Monthly Archives: November 2013

My other full time job is Zoe….

We left town to attend my niece’s wedding and had to get a friend to stay with our children, Hank and Zoe. The below email describes how often we give her medication and how the do what we do. (Zoe has diabetes as a result of hepatocutaneous syndrome, so she requires insulin)

Sometime between 6-9am the following needs to happen:

Usually hank goes out 1st (have to make him go out). He goes to backyard

Zoe goes out front (check her urine dip). (Expect negative ketones). Get worried if it’s more than trace!

Feed hank. (Between 2-1/2 to 3 cups). Add about 1/2 cup of water
He eats from the blue bowl beside the fridge
He can go outside after about an hour from the time he eats (that’s why he HAS to go out before he eats). If he won’t calm down, he can go out back on the leash, but he cannot run around outside on his own until at least an hour after he eats

Zoe gets a Baggie of food with the following added:
Her meds as noted on the am part of chart
1 Tablespoon of sour cream
1 Tablespoon of cottage cheese
1 slice of Ezekiel bread (can be toasted)
1/3-1/2 cup of chicken stock
1/4 cup of raw goats milk

INSULIN:
Within an hour of eating, she needs her insulin injection. She is getting somewhere around 20 units of insulin. Technique is as follows:
1. Wash hands well with warm water
2. Take insulin out of fridge door and using palms rotate insulin vial in a manner to gently mix the insulin
3. Using cotton ball, saturate it with alcohol and swab top of insulin and allow to dry (usually takes about 60 seconds for alcohol to evaporate from top of insulin vial)
4. Get syringe and remove plunger protector (DO NOT remove needle until ready to pierce vial)
5. Draw up insulin to desired amount and gently roll the syringe with insulin between palms to warm it up. (Injecting cold insulin is painful, so it’s important to warm it up)
6. Prep skin with alcohol cotton ball. Lift up skin on Zoe anywhere that a saddle would sit on a horse and gently slide needle under skin and slowly inject insulin
7. Give her her zinc treat as reward. (She doesn’t know this is med, but rather it’s her favorite treat!!!)

Around 11-2, Zoe needs her eggs separated into:
Use a small cup and place about 1/2 cup of chicken stock into cup and heat in microwave for 50 seconds
Take 2 eggs with the raw yolks separated and put yolks into small bowl (Zoe will eat out of this bowl). The whites go into the heated chicken stock–cook for about 1 min 50 seconds to 2 minutes and then pour the cooked whites into the bowl with the bowl with the raw yolks. I usually add 4 ice cubes to cool this off for about 5 minutes and then feed it to Zoe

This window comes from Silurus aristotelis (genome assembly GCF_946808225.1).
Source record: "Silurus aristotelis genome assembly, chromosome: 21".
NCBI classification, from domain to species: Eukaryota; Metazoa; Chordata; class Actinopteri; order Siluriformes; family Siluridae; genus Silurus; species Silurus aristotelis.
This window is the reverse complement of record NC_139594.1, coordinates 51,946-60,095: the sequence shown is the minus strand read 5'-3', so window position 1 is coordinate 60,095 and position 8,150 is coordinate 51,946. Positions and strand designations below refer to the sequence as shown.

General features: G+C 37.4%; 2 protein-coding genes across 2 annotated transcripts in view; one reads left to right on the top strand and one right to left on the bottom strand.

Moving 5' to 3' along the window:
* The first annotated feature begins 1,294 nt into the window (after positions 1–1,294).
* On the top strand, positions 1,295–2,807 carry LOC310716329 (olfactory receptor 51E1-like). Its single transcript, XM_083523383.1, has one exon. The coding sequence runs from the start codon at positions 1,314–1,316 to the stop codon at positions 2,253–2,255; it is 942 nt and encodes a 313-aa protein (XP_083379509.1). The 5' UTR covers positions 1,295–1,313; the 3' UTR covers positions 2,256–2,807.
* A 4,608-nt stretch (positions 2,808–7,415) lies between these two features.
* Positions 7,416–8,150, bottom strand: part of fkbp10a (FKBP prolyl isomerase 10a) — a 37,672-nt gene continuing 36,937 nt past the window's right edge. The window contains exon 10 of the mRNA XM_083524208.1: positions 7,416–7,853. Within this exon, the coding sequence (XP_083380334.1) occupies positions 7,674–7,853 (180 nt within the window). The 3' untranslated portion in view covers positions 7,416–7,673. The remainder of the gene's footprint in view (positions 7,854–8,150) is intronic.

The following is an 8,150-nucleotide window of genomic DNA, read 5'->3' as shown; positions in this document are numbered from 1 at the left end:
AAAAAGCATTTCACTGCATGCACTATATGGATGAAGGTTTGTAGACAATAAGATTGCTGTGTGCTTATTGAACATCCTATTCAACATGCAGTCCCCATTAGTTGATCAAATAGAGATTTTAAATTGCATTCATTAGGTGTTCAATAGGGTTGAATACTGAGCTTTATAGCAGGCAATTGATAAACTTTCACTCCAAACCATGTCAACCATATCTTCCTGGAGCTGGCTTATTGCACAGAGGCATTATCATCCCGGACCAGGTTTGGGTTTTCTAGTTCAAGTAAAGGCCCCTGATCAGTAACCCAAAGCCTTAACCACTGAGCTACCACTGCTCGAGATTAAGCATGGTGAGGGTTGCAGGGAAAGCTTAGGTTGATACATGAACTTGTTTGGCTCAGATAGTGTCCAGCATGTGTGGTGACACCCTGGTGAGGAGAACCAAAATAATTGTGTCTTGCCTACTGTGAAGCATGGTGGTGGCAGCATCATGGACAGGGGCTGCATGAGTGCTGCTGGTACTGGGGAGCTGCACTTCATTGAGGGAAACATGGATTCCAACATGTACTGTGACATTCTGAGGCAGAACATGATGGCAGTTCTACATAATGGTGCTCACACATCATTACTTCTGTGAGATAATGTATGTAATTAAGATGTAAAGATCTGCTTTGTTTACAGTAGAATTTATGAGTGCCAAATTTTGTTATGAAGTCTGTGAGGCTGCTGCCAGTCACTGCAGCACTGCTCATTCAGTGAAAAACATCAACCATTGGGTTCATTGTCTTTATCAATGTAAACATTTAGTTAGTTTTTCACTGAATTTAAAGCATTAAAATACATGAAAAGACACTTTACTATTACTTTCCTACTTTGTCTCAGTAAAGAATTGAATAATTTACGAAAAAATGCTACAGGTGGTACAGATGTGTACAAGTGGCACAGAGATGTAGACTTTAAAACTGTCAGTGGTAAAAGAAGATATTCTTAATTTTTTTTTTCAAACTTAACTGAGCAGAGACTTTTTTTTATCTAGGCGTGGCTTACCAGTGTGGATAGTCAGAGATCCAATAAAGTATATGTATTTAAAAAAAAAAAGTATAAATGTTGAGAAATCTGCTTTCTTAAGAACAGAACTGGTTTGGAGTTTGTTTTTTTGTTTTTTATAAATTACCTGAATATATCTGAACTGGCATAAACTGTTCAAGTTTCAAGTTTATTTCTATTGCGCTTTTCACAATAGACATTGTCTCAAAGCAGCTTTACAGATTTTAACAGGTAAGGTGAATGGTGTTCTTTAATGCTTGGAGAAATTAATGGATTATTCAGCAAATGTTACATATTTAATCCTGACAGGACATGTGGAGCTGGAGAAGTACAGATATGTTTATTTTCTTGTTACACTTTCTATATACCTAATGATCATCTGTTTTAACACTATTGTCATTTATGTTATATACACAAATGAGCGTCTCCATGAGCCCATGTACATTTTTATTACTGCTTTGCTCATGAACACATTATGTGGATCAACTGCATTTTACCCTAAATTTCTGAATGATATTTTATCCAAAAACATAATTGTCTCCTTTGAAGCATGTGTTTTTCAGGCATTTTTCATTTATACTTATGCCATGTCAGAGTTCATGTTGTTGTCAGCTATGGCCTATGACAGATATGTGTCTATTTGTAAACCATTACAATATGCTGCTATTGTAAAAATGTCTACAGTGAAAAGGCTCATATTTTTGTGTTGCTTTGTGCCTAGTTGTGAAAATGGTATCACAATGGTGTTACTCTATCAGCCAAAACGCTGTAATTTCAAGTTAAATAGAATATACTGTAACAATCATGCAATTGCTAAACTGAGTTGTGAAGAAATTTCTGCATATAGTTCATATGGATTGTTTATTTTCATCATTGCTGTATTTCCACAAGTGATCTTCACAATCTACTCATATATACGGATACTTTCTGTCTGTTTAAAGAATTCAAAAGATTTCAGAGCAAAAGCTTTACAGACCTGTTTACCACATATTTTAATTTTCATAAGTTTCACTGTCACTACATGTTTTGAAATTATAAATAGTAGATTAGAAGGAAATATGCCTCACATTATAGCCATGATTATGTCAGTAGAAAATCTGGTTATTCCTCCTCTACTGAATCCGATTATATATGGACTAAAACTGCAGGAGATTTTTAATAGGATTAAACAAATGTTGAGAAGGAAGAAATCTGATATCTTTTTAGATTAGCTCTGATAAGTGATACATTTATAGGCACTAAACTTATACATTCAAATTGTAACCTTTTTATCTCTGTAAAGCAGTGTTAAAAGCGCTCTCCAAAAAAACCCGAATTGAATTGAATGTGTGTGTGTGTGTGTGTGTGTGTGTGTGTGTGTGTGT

(Hank gets about 1/4 of the egg white mixture in his bowl—usually add some chilled water from the fridge dispenser OR can add ice to cool his)

Around 3-5 pm (or about 8 hours after Zoe got her am keppra, she needs the afternoon meds) I used chicken meat as the “vehicle” to get her meds in. She gets another booster of chicken stock (this time not warmed). About a tablespoon or two!

Evening meal: usually around 6pm, but can be as late as 7 (same as am meal for additives). Meds are slightly different for the evening, though

INSULIN (to be given within an hour of getting her evening meal). See instructions above

Before going to bed, OR about 7-8 hours after her afternoon keppra, she gets the last meds of the day

Notes:

Hank can go in or out at his will, but we don’t leave him outside when we aren’t home. He just needs to be “calm” for about an hour after he eats. IF you place his bed (it’s actually just foam with batting over it and spread over that) at the foot of your bed, he will probably sleep in his bed, if he doesn’t have his bed there, he will probably be in the bed with you

Zoe can go out back (she likes to roam out there just before getting her eggs, but she can certainly just go out front). She thinks if she has her leash on, that means she is going across the street to the sidewalk for her “walk” which is actually more of a “sniffing” rather than a walk, since she spends most her time smelling what all the other dogs have done rather than walking

IF she starts licking on her feet, just lightly cover them with a towel. (We keep the “dog towels” in the cabinet above the washing machine)